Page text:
Zenith (2015-2016) is the third in a series of printed objects or “artist’s books” by Patrick Durgin, each with the dimensions of a 7” vinyl record. Zenith is a set of seven scratch off cards with the revelatory promise of pre-loaded Macintosh desktop wallpaper images, e.g. of a pinkish Mt. Fuji, or prairie grasses dangling in the breeze. Zenith cites a history of broadcast technology, addiction as a faultless economic engine, and gaming as a way to withhold suspense.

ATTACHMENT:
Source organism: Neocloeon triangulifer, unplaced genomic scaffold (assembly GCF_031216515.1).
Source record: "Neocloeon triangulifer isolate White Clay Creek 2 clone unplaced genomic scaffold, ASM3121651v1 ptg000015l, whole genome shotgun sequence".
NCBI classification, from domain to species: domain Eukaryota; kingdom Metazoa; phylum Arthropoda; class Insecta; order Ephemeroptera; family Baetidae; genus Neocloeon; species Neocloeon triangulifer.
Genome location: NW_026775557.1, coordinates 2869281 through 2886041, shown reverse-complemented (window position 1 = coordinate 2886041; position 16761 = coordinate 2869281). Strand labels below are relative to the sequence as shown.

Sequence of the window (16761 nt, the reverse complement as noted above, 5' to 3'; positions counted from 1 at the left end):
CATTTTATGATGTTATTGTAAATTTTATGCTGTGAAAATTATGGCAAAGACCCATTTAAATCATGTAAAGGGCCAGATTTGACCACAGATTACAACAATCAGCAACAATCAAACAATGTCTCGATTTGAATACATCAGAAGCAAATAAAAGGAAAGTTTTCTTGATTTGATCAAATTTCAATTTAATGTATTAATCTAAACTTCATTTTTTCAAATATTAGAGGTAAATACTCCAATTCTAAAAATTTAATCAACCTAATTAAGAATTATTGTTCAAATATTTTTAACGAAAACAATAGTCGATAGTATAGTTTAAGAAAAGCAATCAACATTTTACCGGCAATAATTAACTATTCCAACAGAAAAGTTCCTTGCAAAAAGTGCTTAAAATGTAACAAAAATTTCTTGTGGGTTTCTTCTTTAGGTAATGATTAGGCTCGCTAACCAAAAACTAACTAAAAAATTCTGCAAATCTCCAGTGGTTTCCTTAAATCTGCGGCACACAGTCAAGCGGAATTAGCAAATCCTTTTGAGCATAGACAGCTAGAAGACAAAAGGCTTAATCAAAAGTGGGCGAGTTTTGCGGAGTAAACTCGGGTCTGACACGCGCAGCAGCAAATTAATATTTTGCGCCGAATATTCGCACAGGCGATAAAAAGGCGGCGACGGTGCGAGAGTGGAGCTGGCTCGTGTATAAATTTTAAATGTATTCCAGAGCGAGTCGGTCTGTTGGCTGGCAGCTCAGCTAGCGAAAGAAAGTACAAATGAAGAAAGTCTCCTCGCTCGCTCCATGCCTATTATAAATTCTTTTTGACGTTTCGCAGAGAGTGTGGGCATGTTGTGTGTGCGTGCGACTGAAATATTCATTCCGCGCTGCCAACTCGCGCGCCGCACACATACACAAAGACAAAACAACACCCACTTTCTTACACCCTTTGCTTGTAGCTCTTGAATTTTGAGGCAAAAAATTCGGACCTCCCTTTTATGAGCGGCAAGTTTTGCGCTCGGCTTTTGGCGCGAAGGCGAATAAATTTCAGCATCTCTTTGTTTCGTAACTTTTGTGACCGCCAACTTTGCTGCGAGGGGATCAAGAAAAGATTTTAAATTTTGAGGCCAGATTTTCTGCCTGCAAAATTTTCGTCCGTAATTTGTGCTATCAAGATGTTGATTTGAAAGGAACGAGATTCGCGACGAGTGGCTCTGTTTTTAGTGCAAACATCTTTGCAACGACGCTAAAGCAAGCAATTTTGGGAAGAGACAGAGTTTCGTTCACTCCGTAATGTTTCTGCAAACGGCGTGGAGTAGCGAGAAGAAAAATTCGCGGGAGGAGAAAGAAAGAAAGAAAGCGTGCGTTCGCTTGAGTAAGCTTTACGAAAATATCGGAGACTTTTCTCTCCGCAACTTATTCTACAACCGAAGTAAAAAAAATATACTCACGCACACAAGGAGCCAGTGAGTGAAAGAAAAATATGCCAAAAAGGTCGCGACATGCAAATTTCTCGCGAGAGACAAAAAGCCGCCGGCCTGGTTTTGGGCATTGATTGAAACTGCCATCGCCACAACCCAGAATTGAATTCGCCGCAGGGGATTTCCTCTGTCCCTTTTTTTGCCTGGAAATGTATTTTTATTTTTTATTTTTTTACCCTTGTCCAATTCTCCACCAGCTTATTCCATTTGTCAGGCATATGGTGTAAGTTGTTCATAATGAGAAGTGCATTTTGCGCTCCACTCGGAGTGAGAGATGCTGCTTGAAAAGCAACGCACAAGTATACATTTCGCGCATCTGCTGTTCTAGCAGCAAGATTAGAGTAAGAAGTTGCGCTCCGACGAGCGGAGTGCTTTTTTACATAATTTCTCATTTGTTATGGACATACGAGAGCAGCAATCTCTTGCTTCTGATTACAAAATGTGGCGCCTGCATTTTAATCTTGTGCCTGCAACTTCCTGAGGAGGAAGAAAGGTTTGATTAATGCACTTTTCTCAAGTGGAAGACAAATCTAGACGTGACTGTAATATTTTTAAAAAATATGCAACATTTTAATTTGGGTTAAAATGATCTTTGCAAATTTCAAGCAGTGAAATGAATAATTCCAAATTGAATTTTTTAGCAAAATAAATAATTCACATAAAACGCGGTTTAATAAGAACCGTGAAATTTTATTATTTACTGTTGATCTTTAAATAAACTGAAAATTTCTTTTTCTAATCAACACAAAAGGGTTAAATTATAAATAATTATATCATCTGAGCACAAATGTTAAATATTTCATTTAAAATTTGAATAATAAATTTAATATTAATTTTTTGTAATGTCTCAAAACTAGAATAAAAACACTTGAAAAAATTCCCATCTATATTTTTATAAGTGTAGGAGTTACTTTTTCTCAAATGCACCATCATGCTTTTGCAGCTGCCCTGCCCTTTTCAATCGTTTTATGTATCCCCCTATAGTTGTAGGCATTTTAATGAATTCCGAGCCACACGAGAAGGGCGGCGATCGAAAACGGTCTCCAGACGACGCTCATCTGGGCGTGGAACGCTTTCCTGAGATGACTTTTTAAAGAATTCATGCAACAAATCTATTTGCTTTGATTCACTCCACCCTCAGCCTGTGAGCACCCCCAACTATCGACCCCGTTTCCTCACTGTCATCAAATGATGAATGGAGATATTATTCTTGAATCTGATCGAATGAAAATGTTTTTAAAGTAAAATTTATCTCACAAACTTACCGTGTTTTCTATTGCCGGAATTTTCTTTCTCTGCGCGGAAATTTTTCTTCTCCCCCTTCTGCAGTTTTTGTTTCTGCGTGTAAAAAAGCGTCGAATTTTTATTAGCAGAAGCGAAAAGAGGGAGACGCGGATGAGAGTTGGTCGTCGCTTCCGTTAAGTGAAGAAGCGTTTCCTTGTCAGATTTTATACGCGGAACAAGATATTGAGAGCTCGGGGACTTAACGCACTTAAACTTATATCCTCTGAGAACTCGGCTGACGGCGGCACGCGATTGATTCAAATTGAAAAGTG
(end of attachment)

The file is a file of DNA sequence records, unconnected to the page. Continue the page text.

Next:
Durgin began the series in 2013 with Daughter. Daughter is a set of offset prints, photographic details of preliterate “writing” alongside the iconic imagery of early childhood educational materials—especially sticker books that introduce and enforce monstrous race, class, and gender norms as platforms for developing fine motor skills. Next was Singles (2014): a set of 3-D acrylic prints, unplayable records whose faux center labels feature minimalist couplets concerning skeuomorphic nostalgia and contemporary artisanal capitalism. (For more on Singles, read “Witness My Own” at Jacket2.)